Lincoln opened in limited release on this date in 2012. The historical drama starred Daniel Day-Lewis & Sally Field. Lincoln was directed by Steven Spielberg.
President Abraham Lincoln struggles to deal with the massive loss of life that is being caused by the Civil War. As the battles rage on, Lincoln is fighting hard within his party, and out, to end slavery. The adversity he faces as President also begins to hurt his relationships with his wife and children.
- Daniel Day-Lewis gives one of the all-time great performances. You never feel like you are watching an actor when he is on screen, you feel like you are watching the actual Abraham Lincoln.
- The look of Lincoln makes you believe you are experiencing an authentic recreation of that era. Nothing feels artificial or out of place in the film.
- Steven Spielberg does an excellent job of keeping the story of Lincoln contained to a rather small portion of the iconic figure’s life. Focusing the drama on the Civil War and the abolishment of slavery keeps Lincoln from becoming too bloated or unfocused.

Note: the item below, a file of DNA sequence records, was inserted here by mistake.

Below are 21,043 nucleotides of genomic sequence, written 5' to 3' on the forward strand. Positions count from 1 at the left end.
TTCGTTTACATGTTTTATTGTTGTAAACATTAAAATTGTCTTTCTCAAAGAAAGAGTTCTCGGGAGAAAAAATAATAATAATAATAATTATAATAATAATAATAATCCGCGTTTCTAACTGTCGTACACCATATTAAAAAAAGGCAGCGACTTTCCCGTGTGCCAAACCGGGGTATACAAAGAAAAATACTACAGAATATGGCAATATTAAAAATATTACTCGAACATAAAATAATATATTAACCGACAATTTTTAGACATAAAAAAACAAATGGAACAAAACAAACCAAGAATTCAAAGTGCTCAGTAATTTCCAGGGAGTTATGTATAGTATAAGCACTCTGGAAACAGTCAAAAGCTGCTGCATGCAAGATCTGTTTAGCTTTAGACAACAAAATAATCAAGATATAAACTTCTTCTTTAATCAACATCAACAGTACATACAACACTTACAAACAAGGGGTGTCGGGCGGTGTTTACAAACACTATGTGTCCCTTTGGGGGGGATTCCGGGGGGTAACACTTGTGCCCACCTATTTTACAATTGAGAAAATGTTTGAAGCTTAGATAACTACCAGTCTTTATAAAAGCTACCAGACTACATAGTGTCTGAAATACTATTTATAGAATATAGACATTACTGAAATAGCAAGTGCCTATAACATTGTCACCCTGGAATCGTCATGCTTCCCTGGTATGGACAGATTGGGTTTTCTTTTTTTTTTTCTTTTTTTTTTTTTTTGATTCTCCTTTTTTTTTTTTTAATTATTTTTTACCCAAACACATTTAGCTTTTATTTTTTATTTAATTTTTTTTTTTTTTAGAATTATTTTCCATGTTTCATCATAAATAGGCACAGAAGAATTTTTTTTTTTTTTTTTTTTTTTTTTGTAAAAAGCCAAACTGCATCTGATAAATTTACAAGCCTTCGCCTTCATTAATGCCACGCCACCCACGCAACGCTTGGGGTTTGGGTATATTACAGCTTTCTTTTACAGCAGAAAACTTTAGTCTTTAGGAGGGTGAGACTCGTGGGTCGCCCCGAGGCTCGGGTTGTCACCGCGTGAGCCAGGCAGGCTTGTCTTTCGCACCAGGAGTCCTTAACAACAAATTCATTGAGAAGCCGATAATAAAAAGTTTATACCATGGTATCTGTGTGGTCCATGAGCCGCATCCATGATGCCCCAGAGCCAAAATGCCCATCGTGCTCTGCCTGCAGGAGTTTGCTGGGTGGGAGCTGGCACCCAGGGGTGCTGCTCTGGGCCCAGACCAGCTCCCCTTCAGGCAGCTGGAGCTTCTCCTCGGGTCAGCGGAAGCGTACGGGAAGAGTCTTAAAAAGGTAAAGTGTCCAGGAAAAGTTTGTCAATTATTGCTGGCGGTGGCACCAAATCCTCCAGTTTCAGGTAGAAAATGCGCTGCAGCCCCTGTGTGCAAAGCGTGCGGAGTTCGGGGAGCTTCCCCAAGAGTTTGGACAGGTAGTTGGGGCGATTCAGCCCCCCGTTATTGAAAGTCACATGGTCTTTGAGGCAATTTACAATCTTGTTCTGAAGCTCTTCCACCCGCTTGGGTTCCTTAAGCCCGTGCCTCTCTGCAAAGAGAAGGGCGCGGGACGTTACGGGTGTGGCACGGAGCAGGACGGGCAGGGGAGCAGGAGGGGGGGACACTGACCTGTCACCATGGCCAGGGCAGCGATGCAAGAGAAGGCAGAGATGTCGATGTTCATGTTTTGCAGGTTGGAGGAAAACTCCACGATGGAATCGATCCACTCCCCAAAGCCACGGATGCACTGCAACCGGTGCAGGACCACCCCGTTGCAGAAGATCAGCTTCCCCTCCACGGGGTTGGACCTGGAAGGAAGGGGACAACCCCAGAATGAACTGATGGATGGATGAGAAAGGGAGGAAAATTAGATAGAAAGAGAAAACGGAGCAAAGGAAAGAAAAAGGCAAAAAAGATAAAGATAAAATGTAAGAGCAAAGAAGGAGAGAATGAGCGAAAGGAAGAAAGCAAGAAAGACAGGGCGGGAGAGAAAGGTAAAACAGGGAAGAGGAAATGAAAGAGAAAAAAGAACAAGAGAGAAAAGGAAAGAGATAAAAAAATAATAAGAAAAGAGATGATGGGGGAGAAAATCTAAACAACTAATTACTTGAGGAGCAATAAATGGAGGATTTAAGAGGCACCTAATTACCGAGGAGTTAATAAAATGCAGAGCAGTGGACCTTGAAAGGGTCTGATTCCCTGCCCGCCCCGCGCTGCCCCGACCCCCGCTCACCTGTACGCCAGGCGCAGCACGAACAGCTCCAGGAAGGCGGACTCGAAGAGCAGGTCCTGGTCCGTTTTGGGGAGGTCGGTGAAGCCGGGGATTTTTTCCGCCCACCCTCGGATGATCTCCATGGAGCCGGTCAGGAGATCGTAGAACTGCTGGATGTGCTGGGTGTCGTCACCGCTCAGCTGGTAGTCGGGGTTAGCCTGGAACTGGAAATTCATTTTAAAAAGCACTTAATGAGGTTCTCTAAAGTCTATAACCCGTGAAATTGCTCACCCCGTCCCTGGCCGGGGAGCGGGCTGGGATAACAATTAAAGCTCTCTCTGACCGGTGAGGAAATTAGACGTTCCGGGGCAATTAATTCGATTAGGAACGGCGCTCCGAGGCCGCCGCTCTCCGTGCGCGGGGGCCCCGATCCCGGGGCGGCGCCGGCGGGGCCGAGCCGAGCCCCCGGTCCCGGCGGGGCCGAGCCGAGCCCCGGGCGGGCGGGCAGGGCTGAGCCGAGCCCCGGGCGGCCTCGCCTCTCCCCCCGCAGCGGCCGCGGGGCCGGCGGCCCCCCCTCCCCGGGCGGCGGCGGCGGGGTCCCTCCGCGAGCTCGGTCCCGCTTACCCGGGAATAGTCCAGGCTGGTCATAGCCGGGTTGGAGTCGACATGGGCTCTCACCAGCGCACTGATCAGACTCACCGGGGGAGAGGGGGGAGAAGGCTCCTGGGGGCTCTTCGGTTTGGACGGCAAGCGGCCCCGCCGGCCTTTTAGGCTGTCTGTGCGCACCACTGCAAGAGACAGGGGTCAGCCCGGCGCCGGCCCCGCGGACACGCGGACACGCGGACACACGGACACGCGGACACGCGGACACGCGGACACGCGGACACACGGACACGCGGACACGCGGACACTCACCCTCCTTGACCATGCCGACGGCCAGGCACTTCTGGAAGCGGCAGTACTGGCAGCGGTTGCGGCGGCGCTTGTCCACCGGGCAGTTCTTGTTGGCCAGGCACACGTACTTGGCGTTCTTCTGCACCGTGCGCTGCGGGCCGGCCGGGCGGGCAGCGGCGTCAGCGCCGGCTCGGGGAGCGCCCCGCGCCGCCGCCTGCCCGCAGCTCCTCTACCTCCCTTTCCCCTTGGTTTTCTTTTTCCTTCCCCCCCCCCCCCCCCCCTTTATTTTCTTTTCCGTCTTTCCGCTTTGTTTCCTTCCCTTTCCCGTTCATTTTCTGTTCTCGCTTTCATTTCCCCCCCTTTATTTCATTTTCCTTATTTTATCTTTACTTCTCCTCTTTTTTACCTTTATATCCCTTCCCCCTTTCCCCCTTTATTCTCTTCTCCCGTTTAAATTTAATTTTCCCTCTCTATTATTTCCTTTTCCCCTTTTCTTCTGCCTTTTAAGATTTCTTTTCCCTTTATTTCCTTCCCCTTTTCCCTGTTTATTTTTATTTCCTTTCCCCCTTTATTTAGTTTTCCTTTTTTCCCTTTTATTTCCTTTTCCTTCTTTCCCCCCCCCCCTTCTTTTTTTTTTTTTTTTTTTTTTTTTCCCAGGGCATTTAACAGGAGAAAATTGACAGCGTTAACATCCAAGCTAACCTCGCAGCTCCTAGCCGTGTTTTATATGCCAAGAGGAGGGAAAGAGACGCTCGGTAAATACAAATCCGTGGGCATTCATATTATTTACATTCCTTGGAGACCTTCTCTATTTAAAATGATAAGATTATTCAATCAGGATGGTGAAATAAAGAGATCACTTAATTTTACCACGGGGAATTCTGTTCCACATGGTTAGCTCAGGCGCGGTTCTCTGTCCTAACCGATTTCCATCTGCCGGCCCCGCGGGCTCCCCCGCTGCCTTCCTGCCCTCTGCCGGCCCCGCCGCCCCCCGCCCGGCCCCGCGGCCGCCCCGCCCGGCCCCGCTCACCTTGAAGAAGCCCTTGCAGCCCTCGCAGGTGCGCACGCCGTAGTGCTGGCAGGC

- At times Lincoln feels more like a play than a movie. Everything on screen looks good, but the story is very contained and doesn’t allow for many cinematic flourishes.
- There are times when you feel the weight of the 150-minute runtime, especially when Lewis’s performance isn’t at the center of the film.
- While the focus on a small period of Lincoln’s life is applauded, it does not allow you to learn much about the President that we already didn’t know. By focusing on arguably the most important moments of his life/Presidency, we loose the opportunity to learn anything that hasn’t already been covered in great detail.
Lincoln is an acting showcase for Daniel Day-Lewis and it shows why he is possibly our greatest living actor. Steven Spielberg brings his usual attention to detail and that allows Lincoln to feel like one of the more accurate period dramas to have ever been made. Like many historical films, at times Lincoln feels a little dry and dull. The performance of Daniel Day Lewis makes the film a must watch and allows you to overlook some of the project’s weaker components.